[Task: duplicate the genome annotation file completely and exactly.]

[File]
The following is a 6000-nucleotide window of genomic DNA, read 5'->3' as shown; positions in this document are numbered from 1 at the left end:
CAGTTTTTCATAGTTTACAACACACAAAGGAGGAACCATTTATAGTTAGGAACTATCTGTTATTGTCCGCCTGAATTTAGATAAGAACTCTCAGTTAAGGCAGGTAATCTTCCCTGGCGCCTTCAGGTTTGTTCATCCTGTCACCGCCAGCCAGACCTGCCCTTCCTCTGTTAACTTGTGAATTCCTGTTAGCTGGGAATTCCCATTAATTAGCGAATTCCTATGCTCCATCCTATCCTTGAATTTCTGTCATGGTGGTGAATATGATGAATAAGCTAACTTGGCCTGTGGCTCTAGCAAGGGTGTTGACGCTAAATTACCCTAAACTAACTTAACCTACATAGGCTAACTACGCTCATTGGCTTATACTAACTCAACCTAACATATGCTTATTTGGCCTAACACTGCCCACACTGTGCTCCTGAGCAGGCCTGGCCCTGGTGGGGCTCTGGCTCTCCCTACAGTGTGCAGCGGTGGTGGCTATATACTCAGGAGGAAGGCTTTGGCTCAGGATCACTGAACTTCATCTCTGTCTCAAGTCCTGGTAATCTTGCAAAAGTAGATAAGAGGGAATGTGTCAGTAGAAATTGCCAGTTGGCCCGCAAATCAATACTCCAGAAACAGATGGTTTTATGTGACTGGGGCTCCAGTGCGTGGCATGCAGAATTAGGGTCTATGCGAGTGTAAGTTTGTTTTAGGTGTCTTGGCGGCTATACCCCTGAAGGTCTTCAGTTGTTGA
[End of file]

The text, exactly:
The following is a 6000-nucleotide window of genomic DNA, read 5'->3' as shown; positions in this document are numbered from 1 at the left end:
CAGTTTTTCATAGTTTACAACACACAAAGGAGGAACCATTTATAGTTAGGAACTATCTGTTATTGTCCGCCTGAATTTAGATAAGAACTCTCAGTTAAGGCAGGTAATCTTCCCTGGCGCCTTCAGGTTTGTTCATCCTGTCACCGCCAGCCAGACCTGCCCTTCCTCTGTTAACTTGTGAATTCCTGTTAGCTGGGAATTCCCATTAATTAGCGAATTCCTATGCTCCATCCTATCCTTGAATTTCTGTCATGGTGGTGAATATGATGAATAAGCTAACTTGGCCTGTGGCTCTAGCAAGGGTGTTGACGCTAAATTACCCTAAACTAACTTAACCTACATAGGCTAACTACGCTCATTGGCTTATACTAACTCAACCTAACATATGCTTATTTGGCCTAACACTGCCCACACTGTGCTCCTGAGCAGGCCTGGCCCTGGTGGGGCTCTGGCTCTCCCTACAGTGTGCAGCGGTGGTGGCTATATACTCAGGAGGAAGGCTTTGGCTCAGGATCACTGAACTTCATCTCTGTCTCAAGTCCTGGTAATCTTGCAAAAGTAGATAAGAGGGAATGTGTCAGTAGAAATTGCCAGTTGGCCCGCAAATCAATACTCCAGAAACAGATGGTTTTATGTGACTGGGGCTCCAGTGCGTGGCATGCAGAATTAGGGTCTATGCGAGTGTAAGTTTGTTTTAGGTGTCTTGGCGGCTATACCCCTGAAGGTCTTCAGTTGTTGA